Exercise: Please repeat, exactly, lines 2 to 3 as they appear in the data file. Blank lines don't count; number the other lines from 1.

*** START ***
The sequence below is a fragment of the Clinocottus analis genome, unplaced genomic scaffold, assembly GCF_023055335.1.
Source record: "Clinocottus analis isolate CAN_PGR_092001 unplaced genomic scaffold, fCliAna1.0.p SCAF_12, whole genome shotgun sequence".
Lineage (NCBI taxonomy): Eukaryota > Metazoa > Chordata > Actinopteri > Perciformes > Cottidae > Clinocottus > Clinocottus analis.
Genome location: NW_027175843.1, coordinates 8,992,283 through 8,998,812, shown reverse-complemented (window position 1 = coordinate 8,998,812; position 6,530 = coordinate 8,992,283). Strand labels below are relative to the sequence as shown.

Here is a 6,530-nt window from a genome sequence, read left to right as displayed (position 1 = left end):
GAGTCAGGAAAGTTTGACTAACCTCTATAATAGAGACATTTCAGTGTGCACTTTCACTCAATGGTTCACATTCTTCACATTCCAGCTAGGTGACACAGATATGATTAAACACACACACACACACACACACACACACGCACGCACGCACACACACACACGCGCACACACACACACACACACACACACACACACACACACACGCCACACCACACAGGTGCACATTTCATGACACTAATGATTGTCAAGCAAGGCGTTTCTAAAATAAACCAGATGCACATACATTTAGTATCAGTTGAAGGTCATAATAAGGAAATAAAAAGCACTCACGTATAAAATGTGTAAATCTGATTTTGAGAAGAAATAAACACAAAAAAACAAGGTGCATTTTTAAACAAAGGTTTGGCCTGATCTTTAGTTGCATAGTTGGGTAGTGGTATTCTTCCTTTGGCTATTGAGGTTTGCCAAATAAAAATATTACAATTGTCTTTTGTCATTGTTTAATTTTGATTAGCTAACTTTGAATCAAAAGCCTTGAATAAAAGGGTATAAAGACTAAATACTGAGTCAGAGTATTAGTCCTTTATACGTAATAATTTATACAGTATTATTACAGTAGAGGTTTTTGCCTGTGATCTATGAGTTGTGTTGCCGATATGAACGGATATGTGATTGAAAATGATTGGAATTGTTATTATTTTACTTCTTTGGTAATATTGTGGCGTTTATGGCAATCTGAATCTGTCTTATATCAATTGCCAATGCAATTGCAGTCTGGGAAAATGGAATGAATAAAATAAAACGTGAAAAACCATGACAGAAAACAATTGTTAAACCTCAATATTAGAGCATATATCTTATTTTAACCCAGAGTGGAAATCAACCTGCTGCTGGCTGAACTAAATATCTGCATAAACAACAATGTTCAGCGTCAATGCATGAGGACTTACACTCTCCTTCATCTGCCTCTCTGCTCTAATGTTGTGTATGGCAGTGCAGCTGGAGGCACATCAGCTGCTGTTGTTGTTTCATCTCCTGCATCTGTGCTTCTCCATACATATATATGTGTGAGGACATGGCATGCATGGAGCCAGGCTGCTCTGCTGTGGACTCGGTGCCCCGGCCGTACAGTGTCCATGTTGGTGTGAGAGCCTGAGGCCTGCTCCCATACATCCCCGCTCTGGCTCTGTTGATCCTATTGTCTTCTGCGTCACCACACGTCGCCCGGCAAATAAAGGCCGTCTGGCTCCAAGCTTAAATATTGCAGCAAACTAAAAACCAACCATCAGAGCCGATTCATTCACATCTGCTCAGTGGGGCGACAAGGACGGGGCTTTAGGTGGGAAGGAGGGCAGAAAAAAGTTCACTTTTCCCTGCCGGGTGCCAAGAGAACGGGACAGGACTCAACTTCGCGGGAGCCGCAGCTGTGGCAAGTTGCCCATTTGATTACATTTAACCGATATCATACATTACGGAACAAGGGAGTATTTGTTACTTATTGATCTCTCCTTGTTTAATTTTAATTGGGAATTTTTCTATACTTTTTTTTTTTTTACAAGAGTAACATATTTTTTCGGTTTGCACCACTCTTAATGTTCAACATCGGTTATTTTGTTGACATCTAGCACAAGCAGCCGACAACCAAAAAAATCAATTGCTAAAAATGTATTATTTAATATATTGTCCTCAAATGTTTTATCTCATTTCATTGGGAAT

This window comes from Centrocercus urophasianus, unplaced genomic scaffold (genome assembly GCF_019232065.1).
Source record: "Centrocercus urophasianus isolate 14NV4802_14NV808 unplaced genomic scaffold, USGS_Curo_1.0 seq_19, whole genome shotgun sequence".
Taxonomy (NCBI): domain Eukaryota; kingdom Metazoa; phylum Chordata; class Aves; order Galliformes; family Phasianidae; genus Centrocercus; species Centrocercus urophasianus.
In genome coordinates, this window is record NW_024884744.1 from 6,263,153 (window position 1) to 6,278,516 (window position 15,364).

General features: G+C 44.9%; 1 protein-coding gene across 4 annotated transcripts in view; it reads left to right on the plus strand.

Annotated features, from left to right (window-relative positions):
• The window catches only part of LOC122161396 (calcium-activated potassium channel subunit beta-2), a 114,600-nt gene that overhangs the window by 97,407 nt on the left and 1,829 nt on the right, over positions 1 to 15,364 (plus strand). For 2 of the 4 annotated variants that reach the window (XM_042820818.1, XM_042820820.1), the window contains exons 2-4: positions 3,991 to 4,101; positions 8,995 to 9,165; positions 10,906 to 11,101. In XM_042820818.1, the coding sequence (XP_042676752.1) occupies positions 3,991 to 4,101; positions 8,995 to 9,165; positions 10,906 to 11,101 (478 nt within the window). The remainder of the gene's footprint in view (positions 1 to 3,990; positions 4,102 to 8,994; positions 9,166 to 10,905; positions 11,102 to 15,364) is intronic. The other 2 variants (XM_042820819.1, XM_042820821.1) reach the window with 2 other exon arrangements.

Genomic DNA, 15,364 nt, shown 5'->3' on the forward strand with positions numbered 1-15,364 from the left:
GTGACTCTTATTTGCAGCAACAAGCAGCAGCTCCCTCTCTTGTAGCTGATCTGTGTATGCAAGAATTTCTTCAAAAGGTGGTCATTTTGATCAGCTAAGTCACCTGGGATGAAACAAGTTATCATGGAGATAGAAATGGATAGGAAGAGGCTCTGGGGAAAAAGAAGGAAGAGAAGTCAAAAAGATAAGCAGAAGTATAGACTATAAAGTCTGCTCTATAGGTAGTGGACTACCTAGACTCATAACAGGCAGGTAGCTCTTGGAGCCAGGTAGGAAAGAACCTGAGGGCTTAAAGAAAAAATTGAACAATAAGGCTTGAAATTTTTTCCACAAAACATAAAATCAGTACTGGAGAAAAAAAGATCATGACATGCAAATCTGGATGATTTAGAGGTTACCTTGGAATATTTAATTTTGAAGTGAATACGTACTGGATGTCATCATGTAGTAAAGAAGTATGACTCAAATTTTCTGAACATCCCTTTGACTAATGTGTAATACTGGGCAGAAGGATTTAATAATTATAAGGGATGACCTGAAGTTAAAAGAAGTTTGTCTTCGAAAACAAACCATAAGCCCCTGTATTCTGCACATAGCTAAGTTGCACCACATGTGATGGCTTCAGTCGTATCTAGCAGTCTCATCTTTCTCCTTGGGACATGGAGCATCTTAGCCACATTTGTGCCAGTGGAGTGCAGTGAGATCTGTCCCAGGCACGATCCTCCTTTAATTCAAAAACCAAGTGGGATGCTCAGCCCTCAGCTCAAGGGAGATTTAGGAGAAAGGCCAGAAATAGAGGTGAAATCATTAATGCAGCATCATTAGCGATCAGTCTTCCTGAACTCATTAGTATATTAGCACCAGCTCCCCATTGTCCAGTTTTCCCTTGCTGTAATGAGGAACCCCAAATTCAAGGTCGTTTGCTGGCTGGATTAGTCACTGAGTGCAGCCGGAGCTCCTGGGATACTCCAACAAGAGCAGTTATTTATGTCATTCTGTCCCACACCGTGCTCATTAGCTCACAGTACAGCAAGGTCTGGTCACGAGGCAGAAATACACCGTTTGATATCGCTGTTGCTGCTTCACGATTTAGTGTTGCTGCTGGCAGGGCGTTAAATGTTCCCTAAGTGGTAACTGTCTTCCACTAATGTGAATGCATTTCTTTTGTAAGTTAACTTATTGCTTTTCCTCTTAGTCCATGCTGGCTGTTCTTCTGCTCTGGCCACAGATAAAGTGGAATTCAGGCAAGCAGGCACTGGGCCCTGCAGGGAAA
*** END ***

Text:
Source record: "Clinocottus analis isolate CAN_PGR_092001 unplaced genomic scaffold, fCliAna1.0.p SCAF_12, whole genome shotgun sequence".
Lineage (NCBI taxonomy): Eukaryota > Metazoa > Chordata > Actinopteri > Perciformes > Cottidae > Clinocottus > Clinocottus analis.